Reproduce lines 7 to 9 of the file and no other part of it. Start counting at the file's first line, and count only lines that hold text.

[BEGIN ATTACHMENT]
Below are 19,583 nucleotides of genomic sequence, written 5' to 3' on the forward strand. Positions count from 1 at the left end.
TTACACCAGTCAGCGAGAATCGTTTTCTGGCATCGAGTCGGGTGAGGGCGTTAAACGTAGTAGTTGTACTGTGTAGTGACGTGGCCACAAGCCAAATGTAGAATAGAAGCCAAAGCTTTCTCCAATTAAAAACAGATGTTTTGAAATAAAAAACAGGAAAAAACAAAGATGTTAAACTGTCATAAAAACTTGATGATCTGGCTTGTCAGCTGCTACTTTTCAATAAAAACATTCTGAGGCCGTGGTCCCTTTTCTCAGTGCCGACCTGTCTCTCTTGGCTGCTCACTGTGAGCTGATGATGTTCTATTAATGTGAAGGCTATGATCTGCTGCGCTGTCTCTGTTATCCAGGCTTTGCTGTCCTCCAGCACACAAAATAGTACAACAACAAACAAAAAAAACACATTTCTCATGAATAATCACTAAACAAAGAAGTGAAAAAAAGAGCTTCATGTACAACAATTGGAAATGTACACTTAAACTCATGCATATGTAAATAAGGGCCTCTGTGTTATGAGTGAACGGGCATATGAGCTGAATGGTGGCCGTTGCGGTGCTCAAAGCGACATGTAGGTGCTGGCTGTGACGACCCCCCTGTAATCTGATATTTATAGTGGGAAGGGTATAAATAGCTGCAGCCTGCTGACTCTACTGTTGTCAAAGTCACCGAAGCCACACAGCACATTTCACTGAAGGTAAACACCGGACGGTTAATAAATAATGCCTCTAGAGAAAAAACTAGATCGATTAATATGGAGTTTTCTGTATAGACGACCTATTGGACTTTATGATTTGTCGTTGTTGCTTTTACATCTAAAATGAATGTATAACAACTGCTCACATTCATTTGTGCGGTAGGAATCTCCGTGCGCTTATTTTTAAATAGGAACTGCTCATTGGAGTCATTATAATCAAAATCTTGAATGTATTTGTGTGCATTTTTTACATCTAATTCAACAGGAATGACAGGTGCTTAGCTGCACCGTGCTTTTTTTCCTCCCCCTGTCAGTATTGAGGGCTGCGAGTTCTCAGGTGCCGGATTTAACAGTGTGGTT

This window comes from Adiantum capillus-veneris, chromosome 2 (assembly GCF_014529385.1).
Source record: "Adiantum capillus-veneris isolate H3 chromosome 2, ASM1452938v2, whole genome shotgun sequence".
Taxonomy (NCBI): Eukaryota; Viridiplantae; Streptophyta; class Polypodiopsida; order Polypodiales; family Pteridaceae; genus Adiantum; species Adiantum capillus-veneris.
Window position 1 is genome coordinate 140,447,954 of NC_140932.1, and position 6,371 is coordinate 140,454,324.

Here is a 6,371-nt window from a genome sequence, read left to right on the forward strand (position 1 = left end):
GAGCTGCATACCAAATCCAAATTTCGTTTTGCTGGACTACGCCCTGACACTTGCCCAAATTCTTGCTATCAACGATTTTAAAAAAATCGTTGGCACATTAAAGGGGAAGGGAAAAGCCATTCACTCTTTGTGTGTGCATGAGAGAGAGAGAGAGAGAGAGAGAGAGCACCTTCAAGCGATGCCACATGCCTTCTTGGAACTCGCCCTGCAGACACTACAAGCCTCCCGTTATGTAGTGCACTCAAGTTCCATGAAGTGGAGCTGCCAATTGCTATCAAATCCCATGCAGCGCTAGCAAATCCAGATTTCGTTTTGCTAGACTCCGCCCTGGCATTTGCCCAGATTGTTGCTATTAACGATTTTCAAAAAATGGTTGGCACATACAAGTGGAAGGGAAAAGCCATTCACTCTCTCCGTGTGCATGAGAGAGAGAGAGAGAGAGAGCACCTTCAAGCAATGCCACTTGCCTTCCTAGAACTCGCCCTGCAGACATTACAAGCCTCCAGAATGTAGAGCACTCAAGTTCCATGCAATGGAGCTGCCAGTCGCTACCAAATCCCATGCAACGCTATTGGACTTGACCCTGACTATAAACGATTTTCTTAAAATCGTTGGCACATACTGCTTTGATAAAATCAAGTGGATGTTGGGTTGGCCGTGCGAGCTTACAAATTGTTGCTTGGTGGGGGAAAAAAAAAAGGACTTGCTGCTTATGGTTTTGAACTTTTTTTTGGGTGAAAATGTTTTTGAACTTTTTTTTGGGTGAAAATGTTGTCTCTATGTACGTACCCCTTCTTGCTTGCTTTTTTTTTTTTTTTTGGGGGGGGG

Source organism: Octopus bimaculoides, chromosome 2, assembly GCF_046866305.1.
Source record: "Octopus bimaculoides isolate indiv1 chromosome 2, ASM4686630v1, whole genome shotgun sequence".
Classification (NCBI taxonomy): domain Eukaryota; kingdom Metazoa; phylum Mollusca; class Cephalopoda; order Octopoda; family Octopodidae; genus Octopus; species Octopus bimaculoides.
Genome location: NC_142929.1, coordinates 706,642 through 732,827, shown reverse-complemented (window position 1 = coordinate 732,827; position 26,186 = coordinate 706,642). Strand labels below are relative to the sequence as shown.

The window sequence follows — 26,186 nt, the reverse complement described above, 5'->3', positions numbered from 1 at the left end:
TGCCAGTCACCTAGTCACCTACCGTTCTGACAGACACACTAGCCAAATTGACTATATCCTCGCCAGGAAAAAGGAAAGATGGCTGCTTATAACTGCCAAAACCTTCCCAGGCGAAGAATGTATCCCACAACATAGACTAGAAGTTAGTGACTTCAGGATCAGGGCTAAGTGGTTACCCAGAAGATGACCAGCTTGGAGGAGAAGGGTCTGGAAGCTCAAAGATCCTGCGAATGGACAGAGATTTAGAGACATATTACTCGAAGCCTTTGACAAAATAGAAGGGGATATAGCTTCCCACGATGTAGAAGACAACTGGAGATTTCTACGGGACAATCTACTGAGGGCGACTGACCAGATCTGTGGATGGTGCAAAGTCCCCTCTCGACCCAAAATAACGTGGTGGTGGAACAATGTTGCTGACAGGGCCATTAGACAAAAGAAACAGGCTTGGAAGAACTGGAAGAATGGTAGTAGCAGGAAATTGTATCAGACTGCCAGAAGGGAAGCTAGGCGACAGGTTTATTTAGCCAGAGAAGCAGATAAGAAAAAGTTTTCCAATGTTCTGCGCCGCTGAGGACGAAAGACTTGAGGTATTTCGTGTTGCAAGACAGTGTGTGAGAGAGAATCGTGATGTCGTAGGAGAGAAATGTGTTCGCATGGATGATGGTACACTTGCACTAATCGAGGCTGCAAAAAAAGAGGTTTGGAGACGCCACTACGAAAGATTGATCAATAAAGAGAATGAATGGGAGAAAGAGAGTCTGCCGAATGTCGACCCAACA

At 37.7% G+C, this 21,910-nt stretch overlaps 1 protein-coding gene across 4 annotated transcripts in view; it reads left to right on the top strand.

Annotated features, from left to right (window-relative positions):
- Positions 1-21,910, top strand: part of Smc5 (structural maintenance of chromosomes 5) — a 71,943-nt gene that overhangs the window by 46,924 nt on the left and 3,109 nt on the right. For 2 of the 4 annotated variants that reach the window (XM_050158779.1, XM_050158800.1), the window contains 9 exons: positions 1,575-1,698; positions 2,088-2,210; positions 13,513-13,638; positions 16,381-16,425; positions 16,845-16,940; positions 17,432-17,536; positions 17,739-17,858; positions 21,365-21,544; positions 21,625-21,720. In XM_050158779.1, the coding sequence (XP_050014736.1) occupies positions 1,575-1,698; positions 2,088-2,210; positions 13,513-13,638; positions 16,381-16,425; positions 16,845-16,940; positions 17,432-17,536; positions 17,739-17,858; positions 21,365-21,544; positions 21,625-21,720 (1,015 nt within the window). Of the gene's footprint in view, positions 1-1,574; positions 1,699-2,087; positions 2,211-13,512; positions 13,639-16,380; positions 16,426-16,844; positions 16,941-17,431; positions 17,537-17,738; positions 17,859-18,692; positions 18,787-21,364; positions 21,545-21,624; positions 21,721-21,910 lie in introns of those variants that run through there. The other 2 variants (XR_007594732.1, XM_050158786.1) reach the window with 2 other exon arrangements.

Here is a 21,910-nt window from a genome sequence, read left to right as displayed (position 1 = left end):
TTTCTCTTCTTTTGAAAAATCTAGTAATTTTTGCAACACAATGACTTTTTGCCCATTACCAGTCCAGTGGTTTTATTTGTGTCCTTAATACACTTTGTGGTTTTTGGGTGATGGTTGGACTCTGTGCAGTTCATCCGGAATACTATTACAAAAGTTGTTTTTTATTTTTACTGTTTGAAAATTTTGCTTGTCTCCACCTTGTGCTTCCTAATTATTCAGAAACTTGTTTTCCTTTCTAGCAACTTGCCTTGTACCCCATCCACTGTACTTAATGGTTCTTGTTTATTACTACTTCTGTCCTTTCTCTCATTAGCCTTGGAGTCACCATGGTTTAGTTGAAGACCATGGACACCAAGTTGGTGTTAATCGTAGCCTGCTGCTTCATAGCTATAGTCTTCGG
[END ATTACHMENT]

Here is a 6,371-nt window from a genome sequence, read left to right on the forward strand (position 1 = left end):
GAGCTGCATACCAAATCCAAATTTCGTTTTGCTGGACTACGCCCTGACACTTGCCCAAATTCTTGCTATCAACGATTTTAAAAAAATCGTTGGCACATTAAAGGGGAAGGGAAAAGCCATTCACTCTTTGTGTGTGCATGAGAGAGAGAGAGAGAGAGAGAGAGAGCACCTTCAAGCGATGCCACATGCCTTCTTGGAACTCGCCCTGCAGACACTACAAGCCTCCCGTTATGTAGTGCACTCAAGTTCCATGAAGTGGAGCTGCCAATTGCTATCAAATCCCATGCAGCGCTAGCAAATCCAGATTTCGTTTTGCTAGACTCCGCCCTGGCATTTGCCCAGATTGTTGCTATTAACGATTTTCAAAAAATGGTTGGCACATACAAGTGGAAGGGAAAAGCCATTCACTCTCTCCGTGTGCATGAGAGAGAGAGAGAGAGAGAGCACCTTCAAGCAATGCCACTTGCCTTCCTAGAACTCGCCCTGCAGACATTACAAGCCTCCAGAATGTAGAGCACTCAAGTTCCATGCAATGGAGCTGCCAGTCGCTACCAAATCCCATGCAACGCTATTGGACTTGACCCTGACTATAAACGATTTTCTTAAAATCGTTGGCACATACTGCTTTGATAAAATCAAGTGGATGTTGGGTTGGCCGTGCGAGCTTACAAATTGTTGCTTGGTGGGGGAAAAAAAAAAGGACTTGCTGCTTATGGTTTTGAACTTTTTTTTGGGTGAAAATGTTTTTGAACTTTTTTTTGGGTGAAAATGTTGTCTCTATGTACGTACCCCTTCTTGCTTGCTTTTTTTTTTTTTTTTGGGGGGGGG

Source organism: Octopus bimaculoides, chromosome 2, assembly GCF_046866305.1.